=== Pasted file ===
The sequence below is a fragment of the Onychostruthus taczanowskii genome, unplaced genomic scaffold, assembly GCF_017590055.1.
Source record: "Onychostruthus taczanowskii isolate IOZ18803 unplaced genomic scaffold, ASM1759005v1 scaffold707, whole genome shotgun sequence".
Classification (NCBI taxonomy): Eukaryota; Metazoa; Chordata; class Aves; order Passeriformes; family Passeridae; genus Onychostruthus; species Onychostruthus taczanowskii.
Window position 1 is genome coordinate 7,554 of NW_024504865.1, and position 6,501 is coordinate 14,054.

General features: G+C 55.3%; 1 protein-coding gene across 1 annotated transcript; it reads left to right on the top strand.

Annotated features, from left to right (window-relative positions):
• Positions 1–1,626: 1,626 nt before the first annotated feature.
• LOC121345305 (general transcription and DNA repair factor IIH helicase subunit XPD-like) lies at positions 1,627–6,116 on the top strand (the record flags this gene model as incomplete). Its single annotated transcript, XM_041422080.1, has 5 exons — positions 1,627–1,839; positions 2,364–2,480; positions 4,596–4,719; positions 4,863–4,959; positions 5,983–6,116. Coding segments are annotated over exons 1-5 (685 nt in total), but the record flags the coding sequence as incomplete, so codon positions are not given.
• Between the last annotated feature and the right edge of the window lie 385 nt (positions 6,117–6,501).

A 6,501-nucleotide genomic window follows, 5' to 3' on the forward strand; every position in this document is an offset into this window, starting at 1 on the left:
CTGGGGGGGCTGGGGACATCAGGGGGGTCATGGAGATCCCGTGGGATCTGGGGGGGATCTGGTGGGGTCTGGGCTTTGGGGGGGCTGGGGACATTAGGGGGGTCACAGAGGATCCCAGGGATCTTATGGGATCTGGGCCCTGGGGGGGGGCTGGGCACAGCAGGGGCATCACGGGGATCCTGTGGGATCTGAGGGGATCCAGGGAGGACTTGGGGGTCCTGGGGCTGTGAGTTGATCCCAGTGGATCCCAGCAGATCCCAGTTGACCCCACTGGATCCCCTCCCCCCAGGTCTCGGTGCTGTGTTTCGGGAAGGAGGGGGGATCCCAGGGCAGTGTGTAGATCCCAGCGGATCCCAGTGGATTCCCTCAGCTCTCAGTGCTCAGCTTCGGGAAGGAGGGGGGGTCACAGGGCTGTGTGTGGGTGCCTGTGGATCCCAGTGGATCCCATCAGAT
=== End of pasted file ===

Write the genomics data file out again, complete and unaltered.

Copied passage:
The sequence below is a fragment of the Onychostruthus taczanowskii genome, unplaced genomic scaffold, assembly GCF_017590055.1.
Source record: "Onychostruthus taczanowskii isolate IOZ18803 unplaced genomic scaffold, ASM1759005v1 scaffold707, whole genome shotgun sequence".
Classification (NCBI taxonomy): Eukaryota; Metazoa; Chordata; class Aves; order Passeriformes; family Passeridae; genus Onychostruthus; species Onychostruthus taczanowskii.
Window position 1 is genome coordinate 7,554 of NW_024504865.1, and position 6,501 is coordinate 14,054.

General features: G+C 55.3%; 1 protein-coding gene across 1 annotated transcript; it reads left to right on the top strand.

Annotated features, from left to right (window-relative positions):
• Positions 1–1,626: 1,626 nt before the first annotated feature.
• LOC121345305 (general transcription and DNA repair factor IIH helicase subunit XPD-like) lies at positions 1,627–6,116 on the top strand (the record flags this gene model as incomplete). Its single annotated transcript, XM_041422080.1, has 5 exons — positions 1,627–1,839; positions 2,364–2,480; positions 4,596–4,719; positions 4,863–4,959; positions 5,983–6,116. Coding segments are annotated over exons 1-5 (685 nt in total), but the record flags the coding sequence as incomplete, so codon positions are not given.
• Between the last annotated feature and the right edge of the window lie 385 nt (positions 6,117–6,501).

A 6,501-nucleotide genomic window follows, 5' to 3' on the forward strand; every position in this document is an offset into this window, starting at 1 on the left:
CTGGGGGGGCTGGGGACATCAGGGGGGTCATGGAGATCCCGTGGGATCTGGGGGGGATCTGGTGGGGTCTGGGCTTTGGGGGGGCTGGGGACATTAGGGGGGTCACAGAGGATCCCAGGGATCTTATGGGATCTGGGCCCTGGGGGGGGGCTGGGCACAGCAGGGGCATCACGGGGATCCTGTGGGATCTGAGGGGATCCAGGGAGGACTTGGGGGTCCTGGGGCTGTGAGTTGATCCCAGTGGATCCCAGCAGATCCCAGTTGACCCCACTGGATCCCCTCCCCCCAGGTCTCGGTGCTGTGTTTCGGGAAGGAGGGGGGATCCCAGGGCAGTGTGTAGATCCCAGCGGATCCCAGTGGATTCCCTCAGCTCTCAGTGCTCAGCTTCGGGAAGGAGGGGGGGTCACAGGGCTGTGTGTGGGTGCCTGTGGATCCCAGTGGATCCCATCAGAT